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In her 1972 report, Kim Boman interviews two people that formerly played baseball for their respective high school teams. While she does not name the players, she does ask questions about their own rituals that they believed brought good luck before and during games. Repeating their superstitious actions if they were to play again and any other beliefs they had were also topics of interest in each interview. Both players had different actions they would take before games which demonstrates how superstitions are unique between players. The location is set at Bloomington South’s baseball field because the Panthers were Indiana’s state champions in 1972 (the year the article was written), which we felt was appropriate since the Boman piece discusses superstitions at the high school level.


  • Cover page of Kia Boman's "Superstitions of Baseball," 1972.
  • Billings All-Stars celebrating after a walk-off victory in the LLWS Regional.
  • IU Baseball during their trip to Japan in 1922.
  • 1972 Indiana state champion Bloomington South baseball team,

Kim Boman interviews two “informants” about some of the lore that they have about baseball and the specific actions each player took before games. The first informant says that he always wore the same socks for each game unless he did not play well. In that case, he would change the socks and repeat the process. He also states that his team always did their calisthenics in the same sequence to avoid bad luck. When asked about his beliefs about his actions, the second informant says that his routine was never consistent and varied from year to year. He did always play a record before every game to calm his nerves, though. Both players were unsure of whether they would continue to believe their superstitions if they had to play again. They also gave Kim some of the superstitious routines that they are aware of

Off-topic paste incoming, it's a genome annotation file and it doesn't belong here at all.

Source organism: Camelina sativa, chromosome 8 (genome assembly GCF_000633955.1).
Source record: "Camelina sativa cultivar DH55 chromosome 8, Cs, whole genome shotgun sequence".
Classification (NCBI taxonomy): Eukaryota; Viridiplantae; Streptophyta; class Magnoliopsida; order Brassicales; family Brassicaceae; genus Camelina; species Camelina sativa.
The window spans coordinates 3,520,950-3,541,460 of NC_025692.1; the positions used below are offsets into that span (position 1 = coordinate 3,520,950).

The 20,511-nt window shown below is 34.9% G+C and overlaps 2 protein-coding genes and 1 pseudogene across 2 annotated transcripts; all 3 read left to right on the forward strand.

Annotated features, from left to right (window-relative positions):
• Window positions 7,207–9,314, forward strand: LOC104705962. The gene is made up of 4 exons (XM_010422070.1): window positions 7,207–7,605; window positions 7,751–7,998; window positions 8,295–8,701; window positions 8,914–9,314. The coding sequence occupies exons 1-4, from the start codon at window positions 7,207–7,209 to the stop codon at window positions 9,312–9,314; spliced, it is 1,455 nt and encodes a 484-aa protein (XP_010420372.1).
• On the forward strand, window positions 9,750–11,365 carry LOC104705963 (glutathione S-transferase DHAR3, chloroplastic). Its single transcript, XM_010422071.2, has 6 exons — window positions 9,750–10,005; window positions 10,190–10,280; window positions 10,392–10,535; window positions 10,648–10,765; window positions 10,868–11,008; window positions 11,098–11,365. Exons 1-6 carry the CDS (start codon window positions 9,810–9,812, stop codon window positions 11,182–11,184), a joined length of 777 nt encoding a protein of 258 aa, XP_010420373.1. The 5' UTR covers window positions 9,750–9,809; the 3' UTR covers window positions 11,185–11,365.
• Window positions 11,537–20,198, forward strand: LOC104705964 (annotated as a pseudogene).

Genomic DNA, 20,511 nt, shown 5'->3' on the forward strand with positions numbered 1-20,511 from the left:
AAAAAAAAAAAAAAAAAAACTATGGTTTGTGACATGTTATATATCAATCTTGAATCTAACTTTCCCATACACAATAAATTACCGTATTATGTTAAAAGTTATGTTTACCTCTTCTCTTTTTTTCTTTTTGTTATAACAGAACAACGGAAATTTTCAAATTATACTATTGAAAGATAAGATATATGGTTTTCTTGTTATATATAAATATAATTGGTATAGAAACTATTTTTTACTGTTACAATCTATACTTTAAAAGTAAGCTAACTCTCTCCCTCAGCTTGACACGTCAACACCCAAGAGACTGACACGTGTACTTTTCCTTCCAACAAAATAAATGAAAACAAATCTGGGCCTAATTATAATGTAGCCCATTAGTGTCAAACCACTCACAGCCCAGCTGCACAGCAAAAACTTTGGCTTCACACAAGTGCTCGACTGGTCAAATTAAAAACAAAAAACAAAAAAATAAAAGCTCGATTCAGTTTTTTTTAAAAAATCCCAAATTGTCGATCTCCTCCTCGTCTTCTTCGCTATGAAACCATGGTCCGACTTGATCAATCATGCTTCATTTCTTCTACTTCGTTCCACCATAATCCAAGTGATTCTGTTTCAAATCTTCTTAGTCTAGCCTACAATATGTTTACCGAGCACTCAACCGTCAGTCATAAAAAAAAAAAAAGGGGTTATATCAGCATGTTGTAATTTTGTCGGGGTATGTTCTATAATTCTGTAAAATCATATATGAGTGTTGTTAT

in the MLB like stepping on a base or having a strict procedure on game days. 

While the superstitions that the two informants that Kim Boman interviewed are unique, the idea of believing that an action can change the game transcends generations. In 2011, the Billings Gazette interviewed players from the Little League World Series (around 11 years old) about what they do before a game for good luck. One player always keeps his right sock inside out while another leaves his shoes untied until he takes the field. Along with the Boman report, this makes it clear that the uniform is often a target of a player’s superstitious beliefs. Some parents were interviewed as well, and one mother admitted that she eats caramel suckers during every game, while another group of moms always wears butterfly pins. This article further demonstrates that even though superstitions and routines are individual, they can be found in all levels of baseball. 

This Clio tour has mainly focused on superstitions throughout different levels of baseball, but we also decided to look in a slightly different direction. We wanted to see if some of the American superstitions discussed in the Boman piece could also be found in different cultures. In 2005, Santa Clara University conducted a study titled “Superstitious Behavior Among Japanese and American Professional Baseball Players.” While there were certainly some interesting differences, such as the conclusion that Japanese players were more likely to believe that superstitious behavior had an effect on the team’s performance than American players, yet less likely to believe that those same behaviors had an effect on their individual performance, we discovered that the underlying concepts are still very similar. 

This source was particularly interesting because we were able to see superstitions within baseball in so many different ways. The Boman article is decades older than the Gazette and SCU pieces, and they are all dealing with different levels and even cultures of the game, yet in all of them superstitions are very common. The 11-year old from Montana, the professional in Japan, and the high school kids in Bloomington are all putting their right sock on first or drawing in the infield dirt because they believe it will bring them good luck, and that just goes to show that although the game of baseball has evolved very much throughout the years, many of the superstitions at its core remain unchanged.

Burger, Jerry M, and Amy L Lynn. “Superstitious Behavior Among American and Japanese Professional Baseball Players.” Santa Clara University, 2005. https://preview.scu.edu/media/college-of-arts-and-sciences/psychology/documents/Superstition-and-Baseball-2.pdf.

Boman, Kim. Superstitions of Baseball Players. Indiana University Archives, November 29, 1979.

Olp, Susan. “Rituals, Superstitions Play Role for Billings Little Leaguers, Parents.” The Billings Gazette, August 26, 2011. https://billingsgazette.com/news/local/rituals-superstitions-play-role-for-billings-little-leaguers-parents/article_67b0f790-27cb-5805-bca3-b2a2057cd7de.html.

Image Sources(Click to expand)

IU Archives

The Billings Gazette

IU Archives

The Hoosier Times